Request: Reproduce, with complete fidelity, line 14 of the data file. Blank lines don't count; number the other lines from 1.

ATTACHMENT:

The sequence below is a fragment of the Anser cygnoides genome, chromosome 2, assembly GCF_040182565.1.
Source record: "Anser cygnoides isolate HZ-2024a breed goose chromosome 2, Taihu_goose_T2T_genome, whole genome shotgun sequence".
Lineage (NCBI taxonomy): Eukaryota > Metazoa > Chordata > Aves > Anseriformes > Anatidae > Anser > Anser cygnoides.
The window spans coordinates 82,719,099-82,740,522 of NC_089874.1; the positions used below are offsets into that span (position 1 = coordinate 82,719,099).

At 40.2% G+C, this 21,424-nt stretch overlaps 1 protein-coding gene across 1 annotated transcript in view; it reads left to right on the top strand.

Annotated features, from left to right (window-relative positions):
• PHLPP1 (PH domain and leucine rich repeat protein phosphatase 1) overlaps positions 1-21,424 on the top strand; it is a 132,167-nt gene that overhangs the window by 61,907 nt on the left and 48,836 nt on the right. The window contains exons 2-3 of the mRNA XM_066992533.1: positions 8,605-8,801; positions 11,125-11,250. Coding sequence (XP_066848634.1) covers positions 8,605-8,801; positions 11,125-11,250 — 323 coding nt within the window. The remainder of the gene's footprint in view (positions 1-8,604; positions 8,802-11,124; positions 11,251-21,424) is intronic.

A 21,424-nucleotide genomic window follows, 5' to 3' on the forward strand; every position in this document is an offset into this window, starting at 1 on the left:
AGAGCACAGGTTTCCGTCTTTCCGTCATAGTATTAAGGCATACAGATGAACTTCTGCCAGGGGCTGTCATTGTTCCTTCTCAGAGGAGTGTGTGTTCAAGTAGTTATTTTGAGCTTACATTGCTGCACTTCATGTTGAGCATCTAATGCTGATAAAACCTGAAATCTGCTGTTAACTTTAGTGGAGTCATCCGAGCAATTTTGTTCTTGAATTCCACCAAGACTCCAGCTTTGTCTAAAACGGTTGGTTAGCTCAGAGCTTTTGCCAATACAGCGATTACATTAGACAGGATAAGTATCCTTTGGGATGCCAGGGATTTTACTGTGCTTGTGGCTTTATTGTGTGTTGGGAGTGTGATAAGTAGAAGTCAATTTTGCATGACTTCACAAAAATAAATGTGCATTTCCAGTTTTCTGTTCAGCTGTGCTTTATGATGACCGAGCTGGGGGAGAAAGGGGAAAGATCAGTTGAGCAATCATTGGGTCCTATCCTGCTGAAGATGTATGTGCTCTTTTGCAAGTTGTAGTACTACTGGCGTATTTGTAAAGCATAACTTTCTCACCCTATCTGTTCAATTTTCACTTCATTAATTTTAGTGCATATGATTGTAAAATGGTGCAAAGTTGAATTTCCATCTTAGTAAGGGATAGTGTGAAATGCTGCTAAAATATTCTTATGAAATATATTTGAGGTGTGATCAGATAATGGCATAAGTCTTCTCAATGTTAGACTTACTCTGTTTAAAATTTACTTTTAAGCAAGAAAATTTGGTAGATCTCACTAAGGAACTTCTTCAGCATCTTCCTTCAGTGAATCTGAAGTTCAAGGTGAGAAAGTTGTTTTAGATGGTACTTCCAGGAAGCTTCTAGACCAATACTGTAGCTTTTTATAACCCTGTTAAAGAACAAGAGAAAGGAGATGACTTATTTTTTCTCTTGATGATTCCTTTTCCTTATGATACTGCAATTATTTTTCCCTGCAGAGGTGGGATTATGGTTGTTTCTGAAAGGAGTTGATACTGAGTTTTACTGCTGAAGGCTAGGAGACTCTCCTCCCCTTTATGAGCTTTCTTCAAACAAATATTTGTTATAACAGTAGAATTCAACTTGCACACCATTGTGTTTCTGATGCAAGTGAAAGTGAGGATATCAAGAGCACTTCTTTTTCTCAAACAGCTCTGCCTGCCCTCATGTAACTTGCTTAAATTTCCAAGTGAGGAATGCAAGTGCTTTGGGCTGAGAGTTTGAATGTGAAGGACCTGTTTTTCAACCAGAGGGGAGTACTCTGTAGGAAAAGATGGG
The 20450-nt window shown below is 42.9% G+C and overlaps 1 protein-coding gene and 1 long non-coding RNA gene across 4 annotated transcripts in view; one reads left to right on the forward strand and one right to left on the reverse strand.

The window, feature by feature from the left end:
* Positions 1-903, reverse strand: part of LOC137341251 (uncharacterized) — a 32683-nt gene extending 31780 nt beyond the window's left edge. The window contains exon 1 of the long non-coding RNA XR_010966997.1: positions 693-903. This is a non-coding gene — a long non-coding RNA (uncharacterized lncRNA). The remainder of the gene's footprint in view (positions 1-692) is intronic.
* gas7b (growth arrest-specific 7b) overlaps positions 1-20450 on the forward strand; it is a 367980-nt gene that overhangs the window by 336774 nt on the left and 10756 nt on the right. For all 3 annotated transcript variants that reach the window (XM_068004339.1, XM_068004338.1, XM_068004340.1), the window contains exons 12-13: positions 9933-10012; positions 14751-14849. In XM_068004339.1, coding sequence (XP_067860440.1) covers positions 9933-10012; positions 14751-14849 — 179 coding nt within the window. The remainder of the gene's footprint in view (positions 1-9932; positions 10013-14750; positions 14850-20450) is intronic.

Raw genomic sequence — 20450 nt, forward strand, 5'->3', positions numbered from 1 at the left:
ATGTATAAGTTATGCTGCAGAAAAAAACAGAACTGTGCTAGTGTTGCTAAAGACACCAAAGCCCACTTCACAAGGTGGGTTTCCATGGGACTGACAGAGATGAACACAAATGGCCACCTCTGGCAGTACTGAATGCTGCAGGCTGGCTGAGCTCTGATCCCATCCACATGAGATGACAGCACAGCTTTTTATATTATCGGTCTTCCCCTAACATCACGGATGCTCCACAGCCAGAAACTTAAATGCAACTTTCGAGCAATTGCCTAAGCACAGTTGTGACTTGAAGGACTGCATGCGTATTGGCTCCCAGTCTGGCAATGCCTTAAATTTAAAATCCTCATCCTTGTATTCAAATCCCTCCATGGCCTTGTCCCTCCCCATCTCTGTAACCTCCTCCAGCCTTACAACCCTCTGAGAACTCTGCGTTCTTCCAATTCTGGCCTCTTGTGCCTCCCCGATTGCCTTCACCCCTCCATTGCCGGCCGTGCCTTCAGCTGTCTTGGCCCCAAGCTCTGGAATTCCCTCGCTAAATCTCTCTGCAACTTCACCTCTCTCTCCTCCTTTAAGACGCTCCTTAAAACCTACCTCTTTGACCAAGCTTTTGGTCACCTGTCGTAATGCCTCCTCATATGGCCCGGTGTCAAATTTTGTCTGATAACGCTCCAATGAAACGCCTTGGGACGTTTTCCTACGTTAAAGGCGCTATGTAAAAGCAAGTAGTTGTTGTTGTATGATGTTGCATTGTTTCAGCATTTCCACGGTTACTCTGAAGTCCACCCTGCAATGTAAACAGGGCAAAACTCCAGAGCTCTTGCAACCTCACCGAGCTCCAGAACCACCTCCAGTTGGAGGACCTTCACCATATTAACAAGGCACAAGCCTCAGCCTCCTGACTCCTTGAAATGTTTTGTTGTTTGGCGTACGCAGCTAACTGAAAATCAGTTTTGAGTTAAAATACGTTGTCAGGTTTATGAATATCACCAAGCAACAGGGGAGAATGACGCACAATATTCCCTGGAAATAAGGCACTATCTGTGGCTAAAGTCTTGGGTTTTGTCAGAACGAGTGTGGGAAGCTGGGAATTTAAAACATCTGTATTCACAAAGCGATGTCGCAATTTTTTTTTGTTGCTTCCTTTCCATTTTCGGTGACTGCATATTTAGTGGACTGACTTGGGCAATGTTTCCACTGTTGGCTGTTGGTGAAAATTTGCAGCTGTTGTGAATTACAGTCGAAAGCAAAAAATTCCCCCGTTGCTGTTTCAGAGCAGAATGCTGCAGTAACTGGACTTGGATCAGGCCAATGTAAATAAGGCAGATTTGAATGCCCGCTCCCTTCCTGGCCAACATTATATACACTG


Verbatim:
Raw genomic sequence — 20450 nt, forward strand, 5'->3', positions numbered from 1 at the left: